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Amazon has injected their Cloud Player music service with numerous new features as part of an update designed to better help the company compete with the likes of iTunes and other similar services. The online retail giant reportedly signed deals with EMI Music, Sony Music Entertainment, Warner Music Group, Universal Music Group and another 150 or so independent labels in order to make some of the new features a reality.
Amazon’s scan and match technology works much like Apple’s offering in that it scans a customer’s iTunes and Windows Media Player libraries, matching those songs with the 20 million titles in Amazon’s catalog. All matched tunes are instantly added to a customer’s Cloud Player and upgraded to 256 Kbps quality free of charge.
Any music files that have been previously uploaded to Cloud Player will also be upgraded to the higher bit rate. Furthermore, any music (past and present) that has been purchased through Amazon’s MP3 store will be saved to Cloud Player.
Members can store all Amazon MP3 purchases and up to 250 MP3s from their computer via Cloud Player free of charge. For $24.99 a year, users can import up to 250,000 songs to the cloud in addition to all of their tunes purchased through Amazon.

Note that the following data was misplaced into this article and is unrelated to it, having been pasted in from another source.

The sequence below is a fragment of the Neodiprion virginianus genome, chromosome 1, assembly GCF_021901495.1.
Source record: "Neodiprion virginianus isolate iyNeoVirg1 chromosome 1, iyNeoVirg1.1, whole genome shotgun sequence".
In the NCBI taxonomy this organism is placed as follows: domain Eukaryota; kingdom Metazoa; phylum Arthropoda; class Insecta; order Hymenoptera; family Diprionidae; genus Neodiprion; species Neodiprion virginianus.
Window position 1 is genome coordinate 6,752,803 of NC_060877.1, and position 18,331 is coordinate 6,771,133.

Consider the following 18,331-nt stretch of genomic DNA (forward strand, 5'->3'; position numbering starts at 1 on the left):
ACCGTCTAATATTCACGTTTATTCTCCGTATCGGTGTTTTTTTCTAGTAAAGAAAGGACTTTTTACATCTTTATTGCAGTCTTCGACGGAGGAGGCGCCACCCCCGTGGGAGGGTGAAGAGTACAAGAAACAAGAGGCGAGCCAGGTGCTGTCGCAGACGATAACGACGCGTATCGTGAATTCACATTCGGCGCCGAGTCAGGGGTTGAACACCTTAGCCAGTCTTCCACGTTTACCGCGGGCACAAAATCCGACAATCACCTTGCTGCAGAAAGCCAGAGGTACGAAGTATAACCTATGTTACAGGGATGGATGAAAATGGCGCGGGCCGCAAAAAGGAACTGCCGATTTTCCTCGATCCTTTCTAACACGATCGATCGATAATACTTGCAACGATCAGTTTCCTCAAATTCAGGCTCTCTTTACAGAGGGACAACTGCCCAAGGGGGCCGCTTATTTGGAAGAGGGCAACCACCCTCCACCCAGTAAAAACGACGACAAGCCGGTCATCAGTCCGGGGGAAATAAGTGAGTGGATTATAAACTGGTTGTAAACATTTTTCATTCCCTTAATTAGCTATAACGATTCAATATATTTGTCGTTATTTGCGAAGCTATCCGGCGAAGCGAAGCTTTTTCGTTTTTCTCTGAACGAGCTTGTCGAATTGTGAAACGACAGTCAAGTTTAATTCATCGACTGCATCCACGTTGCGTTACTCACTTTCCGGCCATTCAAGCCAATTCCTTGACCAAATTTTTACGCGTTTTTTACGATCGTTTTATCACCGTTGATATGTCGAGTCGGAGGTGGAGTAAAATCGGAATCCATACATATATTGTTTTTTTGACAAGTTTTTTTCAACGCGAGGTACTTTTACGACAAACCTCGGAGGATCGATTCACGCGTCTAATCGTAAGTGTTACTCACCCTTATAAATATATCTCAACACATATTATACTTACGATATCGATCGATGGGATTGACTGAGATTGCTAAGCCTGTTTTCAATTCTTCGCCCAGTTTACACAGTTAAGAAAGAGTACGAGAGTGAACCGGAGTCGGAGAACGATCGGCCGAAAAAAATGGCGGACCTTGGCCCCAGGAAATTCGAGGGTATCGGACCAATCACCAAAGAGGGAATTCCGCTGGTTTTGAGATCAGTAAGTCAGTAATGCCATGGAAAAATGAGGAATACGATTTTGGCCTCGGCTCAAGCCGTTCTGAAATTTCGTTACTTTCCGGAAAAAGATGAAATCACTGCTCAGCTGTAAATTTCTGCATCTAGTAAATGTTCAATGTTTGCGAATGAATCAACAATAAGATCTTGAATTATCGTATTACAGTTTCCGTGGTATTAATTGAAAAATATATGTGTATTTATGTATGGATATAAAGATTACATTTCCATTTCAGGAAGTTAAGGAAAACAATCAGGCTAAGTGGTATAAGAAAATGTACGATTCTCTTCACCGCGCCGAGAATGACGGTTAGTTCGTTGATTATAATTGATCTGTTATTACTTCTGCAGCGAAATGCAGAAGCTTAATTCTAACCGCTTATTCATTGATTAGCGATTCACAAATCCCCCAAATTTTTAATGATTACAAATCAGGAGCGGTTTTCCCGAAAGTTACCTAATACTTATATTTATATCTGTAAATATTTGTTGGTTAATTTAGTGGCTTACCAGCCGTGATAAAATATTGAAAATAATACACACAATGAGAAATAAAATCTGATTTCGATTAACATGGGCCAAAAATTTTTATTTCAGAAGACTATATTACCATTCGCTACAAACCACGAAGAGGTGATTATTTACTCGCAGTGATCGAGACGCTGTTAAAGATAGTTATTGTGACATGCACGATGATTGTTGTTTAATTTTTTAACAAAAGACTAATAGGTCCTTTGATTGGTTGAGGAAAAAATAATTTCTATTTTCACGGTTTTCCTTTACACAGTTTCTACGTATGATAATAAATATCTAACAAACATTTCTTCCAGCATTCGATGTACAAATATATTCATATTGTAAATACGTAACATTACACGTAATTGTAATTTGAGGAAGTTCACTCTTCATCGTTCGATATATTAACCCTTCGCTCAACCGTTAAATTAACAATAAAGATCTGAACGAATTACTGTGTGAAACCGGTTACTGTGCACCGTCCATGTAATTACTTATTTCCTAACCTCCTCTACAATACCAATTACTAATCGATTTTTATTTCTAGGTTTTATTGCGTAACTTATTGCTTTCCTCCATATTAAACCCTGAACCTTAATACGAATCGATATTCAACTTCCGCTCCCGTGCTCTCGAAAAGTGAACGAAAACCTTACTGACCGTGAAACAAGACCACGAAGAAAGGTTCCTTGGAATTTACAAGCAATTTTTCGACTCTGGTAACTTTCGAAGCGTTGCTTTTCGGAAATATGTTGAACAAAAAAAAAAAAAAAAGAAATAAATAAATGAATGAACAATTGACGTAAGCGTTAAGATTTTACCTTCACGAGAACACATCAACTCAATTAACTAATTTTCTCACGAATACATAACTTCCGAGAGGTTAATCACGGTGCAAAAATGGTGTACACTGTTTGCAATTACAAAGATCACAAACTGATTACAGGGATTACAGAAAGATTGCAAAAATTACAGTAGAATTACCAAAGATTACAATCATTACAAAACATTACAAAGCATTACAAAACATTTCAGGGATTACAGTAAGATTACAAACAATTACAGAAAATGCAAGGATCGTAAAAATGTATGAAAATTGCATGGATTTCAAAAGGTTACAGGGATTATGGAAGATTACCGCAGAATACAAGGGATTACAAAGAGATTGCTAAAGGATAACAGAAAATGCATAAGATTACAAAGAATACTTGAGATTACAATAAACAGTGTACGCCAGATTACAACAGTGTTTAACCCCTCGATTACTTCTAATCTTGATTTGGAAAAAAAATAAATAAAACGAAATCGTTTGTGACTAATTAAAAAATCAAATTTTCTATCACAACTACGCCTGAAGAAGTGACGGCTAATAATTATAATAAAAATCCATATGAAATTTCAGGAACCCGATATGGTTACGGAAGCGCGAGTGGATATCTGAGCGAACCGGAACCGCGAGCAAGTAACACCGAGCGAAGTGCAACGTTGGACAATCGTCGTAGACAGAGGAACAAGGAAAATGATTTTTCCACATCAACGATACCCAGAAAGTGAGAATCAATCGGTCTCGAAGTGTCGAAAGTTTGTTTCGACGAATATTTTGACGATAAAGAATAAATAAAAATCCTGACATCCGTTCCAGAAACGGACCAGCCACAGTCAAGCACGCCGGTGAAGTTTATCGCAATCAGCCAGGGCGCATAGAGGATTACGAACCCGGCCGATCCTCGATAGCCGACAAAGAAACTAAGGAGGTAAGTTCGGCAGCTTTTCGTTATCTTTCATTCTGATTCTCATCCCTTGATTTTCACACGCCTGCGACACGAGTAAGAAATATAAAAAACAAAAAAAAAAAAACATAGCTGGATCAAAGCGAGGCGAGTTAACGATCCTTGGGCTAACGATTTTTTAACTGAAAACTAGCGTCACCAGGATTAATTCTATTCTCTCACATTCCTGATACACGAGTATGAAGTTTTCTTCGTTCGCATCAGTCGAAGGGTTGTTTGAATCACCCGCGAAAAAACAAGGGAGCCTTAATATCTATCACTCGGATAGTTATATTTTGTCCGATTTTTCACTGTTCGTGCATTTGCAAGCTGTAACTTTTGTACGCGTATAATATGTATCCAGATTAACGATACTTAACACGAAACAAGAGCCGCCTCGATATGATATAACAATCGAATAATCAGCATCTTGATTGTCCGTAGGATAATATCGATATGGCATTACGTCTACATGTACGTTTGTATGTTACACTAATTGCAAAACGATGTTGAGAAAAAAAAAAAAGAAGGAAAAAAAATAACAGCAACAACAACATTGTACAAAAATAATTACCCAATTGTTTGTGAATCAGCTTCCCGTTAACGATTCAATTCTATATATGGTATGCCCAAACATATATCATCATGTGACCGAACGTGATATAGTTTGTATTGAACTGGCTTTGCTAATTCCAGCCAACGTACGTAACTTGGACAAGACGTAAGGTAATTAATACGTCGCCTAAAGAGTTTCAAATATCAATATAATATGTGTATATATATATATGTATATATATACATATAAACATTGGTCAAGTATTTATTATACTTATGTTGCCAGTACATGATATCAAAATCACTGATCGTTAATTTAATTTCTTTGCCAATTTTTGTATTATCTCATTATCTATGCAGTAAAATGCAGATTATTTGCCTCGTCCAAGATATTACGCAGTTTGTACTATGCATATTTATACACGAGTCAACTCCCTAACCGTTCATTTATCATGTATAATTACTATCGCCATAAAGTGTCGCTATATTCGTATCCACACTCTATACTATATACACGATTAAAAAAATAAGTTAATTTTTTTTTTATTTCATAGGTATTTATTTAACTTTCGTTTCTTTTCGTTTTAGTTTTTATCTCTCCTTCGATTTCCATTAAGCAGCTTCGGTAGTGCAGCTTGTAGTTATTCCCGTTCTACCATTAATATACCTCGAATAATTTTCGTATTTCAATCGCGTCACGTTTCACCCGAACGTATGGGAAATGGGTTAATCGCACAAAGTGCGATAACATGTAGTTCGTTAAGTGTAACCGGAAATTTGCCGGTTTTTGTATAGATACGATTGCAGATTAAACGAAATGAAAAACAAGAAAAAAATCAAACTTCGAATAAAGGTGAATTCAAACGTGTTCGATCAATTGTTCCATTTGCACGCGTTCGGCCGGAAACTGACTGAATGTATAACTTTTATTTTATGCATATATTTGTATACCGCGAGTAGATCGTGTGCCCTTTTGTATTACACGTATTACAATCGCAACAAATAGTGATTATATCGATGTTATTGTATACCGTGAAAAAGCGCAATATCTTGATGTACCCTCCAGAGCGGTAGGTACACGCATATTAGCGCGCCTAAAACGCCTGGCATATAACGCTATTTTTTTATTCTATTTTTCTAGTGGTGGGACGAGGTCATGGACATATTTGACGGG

Finally, Amazon is splitting Cloud Drive and Cloud Player into two separate subscription services. Cloud Drive will be used exclusively for file storage while Cloud Player will be used for music storage and playback. Cloud Drive’s free service limits capacity to 5GB while a $10 annual plan bumps this up to 20GB.
These new Cloud Player features will be automatically delivered to Kindle Fire users over the coming days. Other users are encouraged to visit Amazon’s Cloud Player website or check out Android or iOS apps via their respective app stores.
Amazon sent a wave crashing through the mobile industry when it announced its Kindle Fire would land with a price of $199. This is likely the best value in a tablet on the market, and will make tablet computing accessible to many people that either couldn't afford an iPad or couldn't tolerate Honeycomb tablets.
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